My Zoom Trial

Last week I had my first Zoom trial in state court.  It was a bench trial in a breach of contract case.  I worked from my home office.

What I liked.  Not getting up early to make sure that traffic would not make me late.  Not looking for parking.  Not hauling boxes and brief cases from the car to the courtroom.  Not going through security.  Not having my phone confiscated by security (some courts still do that).  Not searching for something to eat at the courthouse.  Not telling witnesses to wait in the hall before their turn to testify.  Looking up cases on my other computer during the trial.

What I missed.  Not being able to see the judge clearly (the camera was not close to him).  I could see everyone else clearly enough.

What made less difference than I anticipated.  I have heard lawyers say they would miss the opportunity to address witnesses face to face, especially in cross examination.  In this instance, that was not a problem.  Zoom showed the witnesses well enough to gauge their facial expressions.

What made it work.  The court held a pretrial conference, via Zoom, a few days before the trial, so the parties would know how to handle exhibits.  The court asked the parties to upload exhibits in pdf form to a file-sharing site before the trial, and to submit hard copy for the judge.  I submitted a few revised exhibits during the trial by email.  The judge’s staff was very helpful in receiving the pdfs and displaying them on Zoom.  I could have used the share screen function on Zoom to show documents but appreciated the staff’s assistance.  Without it, I probably would have needed a helper during the trial.  Organizing exhibits in advance is necessary in any trial but it is extra important in a Zoom trial.  I used two computers: one solely for the Zoom and the other for exhibits and research.  To give credit where credit is due, opposing counsel helped make the trial go smoothly by agreeing in advance to the admissibility of most of the exhibits.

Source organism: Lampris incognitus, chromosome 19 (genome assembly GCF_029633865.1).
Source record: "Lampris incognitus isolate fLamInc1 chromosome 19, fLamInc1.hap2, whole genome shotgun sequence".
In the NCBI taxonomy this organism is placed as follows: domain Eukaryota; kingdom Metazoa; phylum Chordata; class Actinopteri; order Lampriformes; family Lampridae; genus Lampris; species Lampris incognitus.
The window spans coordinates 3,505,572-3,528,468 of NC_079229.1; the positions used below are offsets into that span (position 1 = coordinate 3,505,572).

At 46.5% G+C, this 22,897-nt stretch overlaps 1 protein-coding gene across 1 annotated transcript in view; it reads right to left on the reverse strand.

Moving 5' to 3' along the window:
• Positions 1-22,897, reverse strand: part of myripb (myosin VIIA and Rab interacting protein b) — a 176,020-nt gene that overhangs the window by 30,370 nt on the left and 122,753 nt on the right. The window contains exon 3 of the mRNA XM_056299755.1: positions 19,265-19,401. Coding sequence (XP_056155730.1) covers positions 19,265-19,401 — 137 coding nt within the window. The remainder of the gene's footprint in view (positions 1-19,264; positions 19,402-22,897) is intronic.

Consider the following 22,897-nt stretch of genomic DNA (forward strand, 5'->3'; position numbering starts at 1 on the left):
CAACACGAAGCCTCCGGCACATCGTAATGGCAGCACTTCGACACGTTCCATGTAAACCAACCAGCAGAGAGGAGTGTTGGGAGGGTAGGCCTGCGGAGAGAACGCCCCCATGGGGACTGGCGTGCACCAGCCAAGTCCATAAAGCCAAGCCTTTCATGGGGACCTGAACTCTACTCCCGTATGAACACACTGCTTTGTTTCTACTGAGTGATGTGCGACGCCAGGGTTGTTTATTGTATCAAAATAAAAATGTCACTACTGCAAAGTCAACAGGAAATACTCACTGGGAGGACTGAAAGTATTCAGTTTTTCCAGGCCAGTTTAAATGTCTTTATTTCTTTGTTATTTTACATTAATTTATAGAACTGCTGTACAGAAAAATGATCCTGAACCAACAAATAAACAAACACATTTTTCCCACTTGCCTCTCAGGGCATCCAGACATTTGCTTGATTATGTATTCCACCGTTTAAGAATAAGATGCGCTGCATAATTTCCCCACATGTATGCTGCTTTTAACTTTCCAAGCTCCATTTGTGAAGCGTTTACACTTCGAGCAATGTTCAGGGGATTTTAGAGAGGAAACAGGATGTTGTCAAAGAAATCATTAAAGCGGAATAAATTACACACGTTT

What I would keep when we go back to in-person trials.  Courtroom technology permitting, I would use Zoom again to present out-of-state witnesses or non-core witnesses.  Appearing by Zoom could be worthy alternative to taking an out-of-state deposition and reading it into the record.  Even for local witnesses, a Zoom appearance could be preferable to requiring a witness to come to the courthouse and wait outside the courtroom to be called.  Of course, the witness needs a reliable internet connection and a computer with audio and video.  I doubt a phone would be sufficient, especially the witness needs to see an exhibit.  And I thought that using electronic copies of exhibits was better than lugging multiple copies of each exhibit to court.